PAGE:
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                • #18
                  Originally posted by middy View Post
                  I run into this issue of case sensitivity a lot with dealing with mods for both Skyrim and Fallout New Vegas and 4. Since most modders are on windows they don't care at all about the case sensitivity. I've had mods that touched the same file / folder with one named NVDLC04 while the other was nVdLC04. Like why. One nice thing about making the filesystem be case sensitive is that is forces users to name their stuff sanely and not mess around with odd naming schemes like that.
                  It doesn't 'force' anything. People that are blythely unaware of case sensitivity will remain so even in environments where it matters. It causes more headaches when people don't follow the logic of why computers understand that "foo.txt" and "Foo.txt" aren't the same, while the average person will tell you they are the same thing because we don't normally think in that same ultra-literal way. Microsoft understood that the average person doesn't care about ASCII tables and that 'x' and 'X' aren't the same to a computer so they made their OS ignore case conventions other OSes required (and were even more awful at UX than MSDOS).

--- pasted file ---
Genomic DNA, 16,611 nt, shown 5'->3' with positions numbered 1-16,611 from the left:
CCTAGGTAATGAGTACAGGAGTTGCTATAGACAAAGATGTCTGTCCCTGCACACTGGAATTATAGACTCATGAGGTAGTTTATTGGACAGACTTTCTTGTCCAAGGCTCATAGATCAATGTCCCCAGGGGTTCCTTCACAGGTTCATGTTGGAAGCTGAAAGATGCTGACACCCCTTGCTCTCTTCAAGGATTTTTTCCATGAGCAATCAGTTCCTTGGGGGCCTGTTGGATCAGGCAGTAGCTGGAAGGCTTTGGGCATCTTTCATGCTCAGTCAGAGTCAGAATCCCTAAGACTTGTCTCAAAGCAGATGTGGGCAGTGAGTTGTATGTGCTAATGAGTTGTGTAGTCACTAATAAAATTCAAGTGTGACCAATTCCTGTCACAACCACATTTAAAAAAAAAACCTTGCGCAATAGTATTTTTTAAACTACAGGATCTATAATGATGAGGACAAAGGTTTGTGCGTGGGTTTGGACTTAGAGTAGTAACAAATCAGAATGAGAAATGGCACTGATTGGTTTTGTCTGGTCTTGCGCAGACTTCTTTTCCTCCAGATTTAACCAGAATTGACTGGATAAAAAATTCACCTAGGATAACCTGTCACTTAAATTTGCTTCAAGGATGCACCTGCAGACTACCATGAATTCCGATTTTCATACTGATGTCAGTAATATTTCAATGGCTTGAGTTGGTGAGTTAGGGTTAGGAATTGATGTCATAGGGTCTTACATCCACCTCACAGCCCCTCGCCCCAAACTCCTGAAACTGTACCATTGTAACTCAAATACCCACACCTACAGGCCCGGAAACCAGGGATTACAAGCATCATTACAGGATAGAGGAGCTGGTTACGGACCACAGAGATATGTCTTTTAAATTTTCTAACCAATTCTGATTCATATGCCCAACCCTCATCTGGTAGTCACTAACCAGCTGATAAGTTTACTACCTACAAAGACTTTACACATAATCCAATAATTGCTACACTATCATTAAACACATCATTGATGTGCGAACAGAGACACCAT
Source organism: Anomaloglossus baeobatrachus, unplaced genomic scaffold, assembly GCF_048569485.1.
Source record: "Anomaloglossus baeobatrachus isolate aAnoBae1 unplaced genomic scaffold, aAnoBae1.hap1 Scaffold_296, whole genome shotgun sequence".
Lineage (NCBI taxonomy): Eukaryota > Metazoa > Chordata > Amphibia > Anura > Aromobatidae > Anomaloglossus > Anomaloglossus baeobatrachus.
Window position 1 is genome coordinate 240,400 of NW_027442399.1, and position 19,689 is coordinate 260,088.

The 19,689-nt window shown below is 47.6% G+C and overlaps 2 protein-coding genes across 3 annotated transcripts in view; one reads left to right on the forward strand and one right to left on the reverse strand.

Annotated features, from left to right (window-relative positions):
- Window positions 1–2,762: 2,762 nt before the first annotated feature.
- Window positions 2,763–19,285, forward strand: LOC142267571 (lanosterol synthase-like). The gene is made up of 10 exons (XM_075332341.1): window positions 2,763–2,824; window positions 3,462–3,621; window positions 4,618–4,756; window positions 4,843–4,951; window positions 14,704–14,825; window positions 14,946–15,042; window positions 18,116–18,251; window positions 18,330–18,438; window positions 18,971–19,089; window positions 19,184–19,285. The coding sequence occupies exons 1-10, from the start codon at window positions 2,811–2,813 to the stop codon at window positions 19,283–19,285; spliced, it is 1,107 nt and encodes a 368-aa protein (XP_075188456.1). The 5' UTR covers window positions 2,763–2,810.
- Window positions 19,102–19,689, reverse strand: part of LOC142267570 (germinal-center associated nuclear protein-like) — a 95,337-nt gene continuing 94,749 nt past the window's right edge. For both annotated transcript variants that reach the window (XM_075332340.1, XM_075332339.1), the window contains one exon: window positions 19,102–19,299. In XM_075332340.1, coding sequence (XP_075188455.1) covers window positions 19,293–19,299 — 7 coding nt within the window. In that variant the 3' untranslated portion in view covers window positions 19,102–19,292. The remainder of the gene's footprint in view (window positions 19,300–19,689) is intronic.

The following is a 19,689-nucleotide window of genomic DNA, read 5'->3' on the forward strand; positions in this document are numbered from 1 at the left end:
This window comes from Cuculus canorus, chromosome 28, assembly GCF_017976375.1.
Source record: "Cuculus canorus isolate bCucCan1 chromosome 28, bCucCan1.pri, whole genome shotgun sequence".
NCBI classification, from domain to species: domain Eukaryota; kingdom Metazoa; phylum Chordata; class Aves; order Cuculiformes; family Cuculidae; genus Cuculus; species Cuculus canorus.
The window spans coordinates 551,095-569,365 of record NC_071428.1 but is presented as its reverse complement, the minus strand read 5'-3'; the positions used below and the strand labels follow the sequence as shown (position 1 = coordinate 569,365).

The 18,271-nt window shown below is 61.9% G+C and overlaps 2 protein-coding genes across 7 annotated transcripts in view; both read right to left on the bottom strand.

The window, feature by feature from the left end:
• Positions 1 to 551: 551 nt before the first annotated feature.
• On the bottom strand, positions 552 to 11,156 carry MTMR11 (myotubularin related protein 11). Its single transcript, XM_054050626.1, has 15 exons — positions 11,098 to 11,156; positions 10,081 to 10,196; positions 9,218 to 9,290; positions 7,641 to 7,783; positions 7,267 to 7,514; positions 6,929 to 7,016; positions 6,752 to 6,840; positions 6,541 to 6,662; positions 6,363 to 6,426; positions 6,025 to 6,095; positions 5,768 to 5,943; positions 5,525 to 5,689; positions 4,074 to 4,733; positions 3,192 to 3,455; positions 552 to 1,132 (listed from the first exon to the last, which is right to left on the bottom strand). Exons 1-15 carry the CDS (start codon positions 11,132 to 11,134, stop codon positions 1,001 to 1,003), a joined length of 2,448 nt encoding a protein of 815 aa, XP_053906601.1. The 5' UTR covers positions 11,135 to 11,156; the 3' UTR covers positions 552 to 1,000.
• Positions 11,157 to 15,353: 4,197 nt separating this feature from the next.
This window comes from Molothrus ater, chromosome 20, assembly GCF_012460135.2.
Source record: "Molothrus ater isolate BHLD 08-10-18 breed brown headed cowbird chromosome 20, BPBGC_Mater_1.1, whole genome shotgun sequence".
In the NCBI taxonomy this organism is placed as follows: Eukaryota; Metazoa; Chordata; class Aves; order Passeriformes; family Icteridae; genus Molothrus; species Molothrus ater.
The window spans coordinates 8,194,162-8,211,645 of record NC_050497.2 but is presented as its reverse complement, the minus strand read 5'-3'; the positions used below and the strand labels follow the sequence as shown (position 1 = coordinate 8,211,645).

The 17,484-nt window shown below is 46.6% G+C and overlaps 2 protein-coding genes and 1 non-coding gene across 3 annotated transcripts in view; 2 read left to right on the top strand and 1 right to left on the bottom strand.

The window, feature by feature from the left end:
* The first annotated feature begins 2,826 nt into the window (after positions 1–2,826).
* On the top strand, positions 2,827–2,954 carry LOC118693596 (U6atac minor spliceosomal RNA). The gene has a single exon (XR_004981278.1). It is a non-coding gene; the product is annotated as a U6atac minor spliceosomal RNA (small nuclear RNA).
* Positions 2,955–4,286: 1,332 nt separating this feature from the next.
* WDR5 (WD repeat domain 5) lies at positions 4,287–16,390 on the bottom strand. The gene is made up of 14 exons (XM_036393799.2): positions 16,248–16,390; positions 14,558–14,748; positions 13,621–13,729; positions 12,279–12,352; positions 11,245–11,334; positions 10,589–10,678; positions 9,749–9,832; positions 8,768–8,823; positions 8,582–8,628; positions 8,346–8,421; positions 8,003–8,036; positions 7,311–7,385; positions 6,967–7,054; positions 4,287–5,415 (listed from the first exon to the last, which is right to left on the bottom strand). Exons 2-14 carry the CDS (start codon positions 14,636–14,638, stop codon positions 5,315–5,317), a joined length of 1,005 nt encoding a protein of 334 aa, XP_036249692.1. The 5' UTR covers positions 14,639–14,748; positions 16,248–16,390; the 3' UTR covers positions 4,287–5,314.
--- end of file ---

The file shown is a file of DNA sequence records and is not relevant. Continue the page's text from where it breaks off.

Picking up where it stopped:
At some point a computer has to interact with humans. Humans expect certain logic (including intuitive context) to apply to the Way Things Are. Computers violate the Way Things Are (and UX) by not understanding that Foo.txt should be the same as foo.txt. Frankly, the problem isn't this particular convention, it's that Unix and other OSes were designed for engineers who could make those mental shims and keep them while the average person finds it stupid.

                  Edit to add: Apple & MacOS does the same thing. They also realize that the UX of case sensitivity is suboptimal for the average user so their systems have the options of explicity creating filesystems with or without case sensitivity.
                  Last edited by stormcrow; 23 September 2022, 06:02 PM.

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                  • #19
                    Originally posted by stormcrow View Post

                    It doesn't 'force' anything. People that are blythely unaware of case sensitivity will remain so even in environments where it matters. It causes more headaches when people don't follow the logic of why computers understand that "foo.txt" and "Foo.txt" aren't the same, while the average person will tell you they are the same thing because we don't normally think in that same ultra-literal way. Microsoft understood that the average person doesn't care about ASCII tables and that 'x' and 'X' aren't the same to a computer so they made their OS ignore case conventions other OSes required (and were even more awful at UX than MSDOS).